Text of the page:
She came this close to not doing it. She was too old. Not pretty enough. Had tried and tried and failed. Why subject herself to more public humiliation?

Her mother believed in her, that’s why. When it came down to something balancing on those scales we use to make our decisions, her mother’s faith in her, her mother’s urging her to try Britain’s Got Talent, tipped the scales and made her keep that audition date.

There are many fascinating aspects of Susan Boyle’s meteoric rise to fame. From the aspect of age, she gives a precious gift to us, a message. A reminder.

You’re never to old to dream.

Go for it.

“Power” handshake can strain fingers, joints

A "power" handshake put Cindy McCain's arm in a sling. Use courtesy and caution to avoid hand injury.

A "power" handshake put Cindy McCain's arm in a sling. Use courtesy and caution to avoid hand injury.

Avoid the gorilla grip when shaking hands

Didn’t you sympathize with Cindy McCain when she was injured during her husband’s campaign by a “power” handshake? Cindy has had surgeries for carpal tunnel syndrome, and the overly energetic handshake exacerbated her condition.

The accumulated damage of sports injuries and car accidents has taken its toll on my hands and wrists, so I find myself in a vulnerable position during hand-shaking “opportunities.”  I’ve encountered these power-shakers in many places:  businesses,  school functions, even church. The shakers look friendly, eager to mingle and happy to meet me. We’re introduced, and they offer a hand to shake.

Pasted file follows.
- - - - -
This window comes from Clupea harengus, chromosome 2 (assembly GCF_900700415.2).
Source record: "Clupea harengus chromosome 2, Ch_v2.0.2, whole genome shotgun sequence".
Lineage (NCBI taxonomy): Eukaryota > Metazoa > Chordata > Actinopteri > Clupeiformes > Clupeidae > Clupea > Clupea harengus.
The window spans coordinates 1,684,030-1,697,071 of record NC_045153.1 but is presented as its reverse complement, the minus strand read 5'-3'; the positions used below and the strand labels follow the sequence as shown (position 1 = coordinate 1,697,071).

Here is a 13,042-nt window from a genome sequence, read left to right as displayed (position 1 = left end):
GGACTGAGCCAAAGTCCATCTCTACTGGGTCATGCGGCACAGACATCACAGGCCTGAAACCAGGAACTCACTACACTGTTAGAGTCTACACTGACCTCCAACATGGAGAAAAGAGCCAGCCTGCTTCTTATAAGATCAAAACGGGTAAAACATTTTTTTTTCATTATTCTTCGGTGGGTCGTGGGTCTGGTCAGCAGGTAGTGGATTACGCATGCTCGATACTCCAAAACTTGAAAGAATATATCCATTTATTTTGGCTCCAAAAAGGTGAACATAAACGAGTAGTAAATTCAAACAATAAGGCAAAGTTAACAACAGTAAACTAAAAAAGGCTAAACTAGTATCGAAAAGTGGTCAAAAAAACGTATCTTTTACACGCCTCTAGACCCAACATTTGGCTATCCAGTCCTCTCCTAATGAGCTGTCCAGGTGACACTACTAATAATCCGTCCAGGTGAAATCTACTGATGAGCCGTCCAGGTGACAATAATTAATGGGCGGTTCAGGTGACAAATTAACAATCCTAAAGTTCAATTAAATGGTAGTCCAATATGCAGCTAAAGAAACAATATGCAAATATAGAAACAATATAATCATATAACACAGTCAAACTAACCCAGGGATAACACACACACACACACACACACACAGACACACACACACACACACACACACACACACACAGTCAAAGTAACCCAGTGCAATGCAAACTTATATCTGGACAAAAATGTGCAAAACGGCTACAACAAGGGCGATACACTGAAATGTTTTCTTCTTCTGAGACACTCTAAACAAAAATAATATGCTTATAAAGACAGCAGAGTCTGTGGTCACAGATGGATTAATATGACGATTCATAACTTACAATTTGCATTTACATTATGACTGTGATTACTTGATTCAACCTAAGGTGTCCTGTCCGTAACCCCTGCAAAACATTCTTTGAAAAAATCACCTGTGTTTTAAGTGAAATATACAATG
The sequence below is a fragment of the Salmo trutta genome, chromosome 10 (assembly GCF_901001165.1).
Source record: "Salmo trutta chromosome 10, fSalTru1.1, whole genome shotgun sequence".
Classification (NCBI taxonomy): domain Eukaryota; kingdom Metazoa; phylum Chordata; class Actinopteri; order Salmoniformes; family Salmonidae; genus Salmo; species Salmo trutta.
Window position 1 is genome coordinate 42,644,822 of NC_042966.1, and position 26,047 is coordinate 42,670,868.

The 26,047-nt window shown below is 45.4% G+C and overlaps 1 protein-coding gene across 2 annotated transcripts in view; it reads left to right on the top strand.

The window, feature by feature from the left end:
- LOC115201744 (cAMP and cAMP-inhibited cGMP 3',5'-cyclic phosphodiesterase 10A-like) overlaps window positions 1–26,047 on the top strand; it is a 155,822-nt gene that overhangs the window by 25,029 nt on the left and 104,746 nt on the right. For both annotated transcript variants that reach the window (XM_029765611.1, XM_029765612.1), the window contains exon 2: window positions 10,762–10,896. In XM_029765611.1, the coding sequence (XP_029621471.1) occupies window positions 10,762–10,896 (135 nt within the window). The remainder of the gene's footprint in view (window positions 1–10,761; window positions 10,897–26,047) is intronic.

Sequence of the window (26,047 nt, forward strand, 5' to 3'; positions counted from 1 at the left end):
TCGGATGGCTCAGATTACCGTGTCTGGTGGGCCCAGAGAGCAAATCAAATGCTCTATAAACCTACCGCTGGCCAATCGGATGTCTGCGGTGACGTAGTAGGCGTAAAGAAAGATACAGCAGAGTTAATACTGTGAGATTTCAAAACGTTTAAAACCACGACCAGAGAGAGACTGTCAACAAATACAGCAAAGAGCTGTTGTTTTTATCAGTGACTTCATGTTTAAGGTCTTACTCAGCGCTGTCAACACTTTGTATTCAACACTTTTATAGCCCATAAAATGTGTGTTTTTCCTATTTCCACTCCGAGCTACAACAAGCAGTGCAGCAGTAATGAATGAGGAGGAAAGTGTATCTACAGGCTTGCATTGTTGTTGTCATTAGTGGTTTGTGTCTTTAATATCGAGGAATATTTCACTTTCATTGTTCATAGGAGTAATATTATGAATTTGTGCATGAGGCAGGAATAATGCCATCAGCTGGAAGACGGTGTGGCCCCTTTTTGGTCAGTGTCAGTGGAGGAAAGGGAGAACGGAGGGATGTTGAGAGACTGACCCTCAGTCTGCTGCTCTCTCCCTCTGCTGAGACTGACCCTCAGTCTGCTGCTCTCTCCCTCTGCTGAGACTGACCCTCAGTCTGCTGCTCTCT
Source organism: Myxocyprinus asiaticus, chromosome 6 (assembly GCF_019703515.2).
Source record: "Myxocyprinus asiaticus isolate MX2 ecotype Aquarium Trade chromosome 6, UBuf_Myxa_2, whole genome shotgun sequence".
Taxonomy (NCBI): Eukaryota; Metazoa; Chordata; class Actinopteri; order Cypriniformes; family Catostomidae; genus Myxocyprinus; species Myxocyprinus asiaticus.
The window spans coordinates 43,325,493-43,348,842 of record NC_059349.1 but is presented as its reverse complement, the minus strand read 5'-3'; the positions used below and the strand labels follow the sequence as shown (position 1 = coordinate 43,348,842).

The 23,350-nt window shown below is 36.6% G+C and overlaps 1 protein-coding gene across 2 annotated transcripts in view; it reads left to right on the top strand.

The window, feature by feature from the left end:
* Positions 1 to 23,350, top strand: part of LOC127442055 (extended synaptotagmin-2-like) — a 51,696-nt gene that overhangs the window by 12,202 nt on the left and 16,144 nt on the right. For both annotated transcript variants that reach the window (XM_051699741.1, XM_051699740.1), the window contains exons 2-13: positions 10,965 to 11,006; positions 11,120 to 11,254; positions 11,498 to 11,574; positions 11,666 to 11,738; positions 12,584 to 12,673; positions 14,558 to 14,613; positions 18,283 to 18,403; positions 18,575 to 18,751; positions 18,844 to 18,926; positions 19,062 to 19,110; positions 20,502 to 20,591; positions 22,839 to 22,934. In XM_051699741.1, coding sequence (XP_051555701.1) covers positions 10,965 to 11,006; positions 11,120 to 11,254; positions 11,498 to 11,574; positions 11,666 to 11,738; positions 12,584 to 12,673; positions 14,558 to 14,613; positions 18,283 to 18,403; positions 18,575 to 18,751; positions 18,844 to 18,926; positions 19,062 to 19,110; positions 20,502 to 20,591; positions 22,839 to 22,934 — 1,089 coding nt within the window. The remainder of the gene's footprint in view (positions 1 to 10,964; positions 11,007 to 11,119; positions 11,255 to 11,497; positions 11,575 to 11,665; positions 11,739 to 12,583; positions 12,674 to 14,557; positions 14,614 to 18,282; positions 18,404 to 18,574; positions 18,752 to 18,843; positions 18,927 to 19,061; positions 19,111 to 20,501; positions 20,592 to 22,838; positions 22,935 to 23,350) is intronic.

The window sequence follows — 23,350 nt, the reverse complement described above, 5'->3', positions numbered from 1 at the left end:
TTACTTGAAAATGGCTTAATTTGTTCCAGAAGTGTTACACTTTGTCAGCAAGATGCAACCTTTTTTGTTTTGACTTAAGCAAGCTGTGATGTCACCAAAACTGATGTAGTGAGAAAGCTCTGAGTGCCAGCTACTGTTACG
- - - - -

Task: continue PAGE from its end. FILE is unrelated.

He or she could be the size of a linebacker, and I’m afraid they might inadvertently hurt my hand.  What to do?

He or she has no idea how vulnerable my hand is, from injury, arthritis or simply a matter of time.

We don’t have to put our arms in a sling as Cindy did, to protect ourselves, nor do we have to run screaming, or hide behind someone, or mumble about being of “an advanced age.”

This is the defensive position I’ve taken to protect my hands. I give a genuine smile and offer my right hand, using my left hand to “present” my right hand, almost as if offering a plate. I keep my hand close to my body as I do this, so he or she sees I’m protecting it. Then I just say, “It’s sprained. Please be gentle.” Only then do I extend my hand.

The reaction is beautiful. People would never want to intentionally hurt us, so they’re amazingly responsive, often taking my hand in both of theirs in a protective embrace. Very nice!

White lie? Not really.  My hand-shaking equipment *is* strained, with injury and age. My hand is in a vulnerable position and it is easy to sprain. this method is polite, doesn’t require a lengthy discussion about aging and infirmities, while still allowing the warmth of meeting someone to come through – without the danger.

What’s your “healthy-hand strategy” against the power hand-shake?

4 E’s of hand injury prevention

Be your own advocate for hand health

Be your own advocate for hand health

When thinking of my past injuries, which include tendonitis, sprained wrist, carpal tunnel syndrome and a host of others, it occurred to me that most of these injuries could have been prevented by what my mother called moderation.